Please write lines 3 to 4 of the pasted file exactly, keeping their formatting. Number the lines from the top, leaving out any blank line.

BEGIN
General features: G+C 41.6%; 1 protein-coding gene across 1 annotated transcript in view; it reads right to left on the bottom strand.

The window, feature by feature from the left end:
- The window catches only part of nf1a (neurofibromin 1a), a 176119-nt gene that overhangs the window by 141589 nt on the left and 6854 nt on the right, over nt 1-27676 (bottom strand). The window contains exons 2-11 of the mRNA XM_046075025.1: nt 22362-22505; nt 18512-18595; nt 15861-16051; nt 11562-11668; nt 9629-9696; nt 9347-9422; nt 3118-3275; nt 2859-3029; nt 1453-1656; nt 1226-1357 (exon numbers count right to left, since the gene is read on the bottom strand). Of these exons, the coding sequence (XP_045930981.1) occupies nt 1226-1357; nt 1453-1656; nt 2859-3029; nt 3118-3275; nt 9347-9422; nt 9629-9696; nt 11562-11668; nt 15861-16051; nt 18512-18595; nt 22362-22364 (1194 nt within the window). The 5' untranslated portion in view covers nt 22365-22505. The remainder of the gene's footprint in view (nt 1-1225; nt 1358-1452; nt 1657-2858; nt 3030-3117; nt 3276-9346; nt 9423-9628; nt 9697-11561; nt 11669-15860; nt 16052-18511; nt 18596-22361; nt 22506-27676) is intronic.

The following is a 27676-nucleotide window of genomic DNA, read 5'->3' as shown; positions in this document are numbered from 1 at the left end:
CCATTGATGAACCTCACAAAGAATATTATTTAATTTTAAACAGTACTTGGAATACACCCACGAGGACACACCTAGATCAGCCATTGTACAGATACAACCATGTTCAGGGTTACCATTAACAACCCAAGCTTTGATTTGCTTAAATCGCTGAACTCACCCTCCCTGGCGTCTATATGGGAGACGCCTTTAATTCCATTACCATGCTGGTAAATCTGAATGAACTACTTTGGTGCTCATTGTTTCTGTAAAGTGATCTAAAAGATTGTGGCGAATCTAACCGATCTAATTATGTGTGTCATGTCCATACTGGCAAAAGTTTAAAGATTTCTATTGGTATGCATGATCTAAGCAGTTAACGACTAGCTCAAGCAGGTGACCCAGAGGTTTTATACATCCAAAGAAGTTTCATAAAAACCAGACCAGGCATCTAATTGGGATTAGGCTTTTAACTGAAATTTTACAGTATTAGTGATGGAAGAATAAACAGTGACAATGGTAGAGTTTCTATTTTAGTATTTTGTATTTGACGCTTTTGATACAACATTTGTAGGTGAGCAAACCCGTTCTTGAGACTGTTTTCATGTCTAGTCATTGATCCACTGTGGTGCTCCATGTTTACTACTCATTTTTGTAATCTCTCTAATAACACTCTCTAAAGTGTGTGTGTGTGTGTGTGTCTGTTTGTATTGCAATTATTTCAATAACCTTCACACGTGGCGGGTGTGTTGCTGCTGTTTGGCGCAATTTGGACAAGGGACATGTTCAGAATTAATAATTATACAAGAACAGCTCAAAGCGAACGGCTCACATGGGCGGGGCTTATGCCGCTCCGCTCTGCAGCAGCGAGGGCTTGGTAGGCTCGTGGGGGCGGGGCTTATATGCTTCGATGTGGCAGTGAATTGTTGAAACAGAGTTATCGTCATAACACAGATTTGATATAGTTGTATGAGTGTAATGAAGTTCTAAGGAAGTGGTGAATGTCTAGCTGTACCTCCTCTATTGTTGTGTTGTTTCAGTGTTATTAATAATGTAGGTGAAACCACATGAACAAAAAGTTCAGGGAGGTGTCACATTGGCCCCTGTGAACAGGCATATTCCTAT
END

- The window catches only part of nf1a (neurofibromin 1a), a 176119-nt gene that overhangs the window by 141589 nt on the left and 6854 nt on the right, over nt 1-27676 (bottom strand). The window contains exons 2-11 of the mRNA XM_046075025.1: nt 22362-22505; nt 18512-18595; nt 15861-16051; nt 11562-11668; nt 9629-9696; nt 9347-9422; nt 3118-3275; nt 2859-3029; nt 1453-1656; nt 1226-1357 (exon numbers count right to left, since the gene is read on the bottom strand). Of these exons, the coding sequence (XP_045930981.1) occupies nt 1226-1357; nt 1453-1656; nt 2859-3029; nt 3118-3275; nt 9347-9422; nt 9629-9696; nt 11562-11668; nt 15861-16051; nt 18512-18595; nt 22362-22364 (1194 nt within the window). The 5' untranslated portion in view covers nt 22365-22505. The remainder of the gene's footprint in view (nt 1-1225; nt 1358-1452; nt 1657-2858; nt 3030-3117; nt 3276-9346; nt 9423-9628; nt 9697-11561; nt 11669-15860; nt 16052-18511; nt 18596-22361; nt 22506-27676) is intronic.

The following is a 27676-nucleotide window of genomic DNA, read 5'->3' as shown; positions in this document are numbered from 1 at the left end: